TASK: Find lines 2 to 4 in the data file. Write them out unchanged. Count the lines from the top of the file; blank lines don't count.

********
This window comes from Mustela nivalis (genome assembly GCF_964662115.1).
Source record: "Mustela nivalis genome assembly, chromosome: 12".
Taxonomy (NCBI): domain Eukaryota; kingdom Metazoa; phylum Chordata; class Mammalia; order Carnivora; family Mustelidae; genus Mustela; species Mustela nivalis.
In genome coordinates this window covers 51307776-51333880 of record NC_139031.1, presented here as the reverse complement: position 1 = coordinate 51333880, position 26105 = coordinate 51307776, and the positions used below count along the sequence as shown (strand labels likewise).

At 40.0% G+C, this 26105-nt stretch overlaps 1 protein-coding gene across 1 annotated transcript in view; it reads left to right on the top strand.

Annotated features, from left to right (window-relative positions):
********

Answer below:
Source record: "Mustela nivalis genome assembly, chromosome: 12".
Taxonomy (NCBI): domain Eukaryota; kingdom Metazoa; phylum Chordata; class Mammalia; order Carnivora; family Mustelidae; genus Mustela; species Mustela nivalis.
In genome coordinates this window covers 51307776-51333880 of record NC_139031.1, presented here as the reverse complement: position 1 = coordinate 51333880, position 26105 = coordinate 51307776, and the positions used below count along the sequence as shown (strand labels likewise).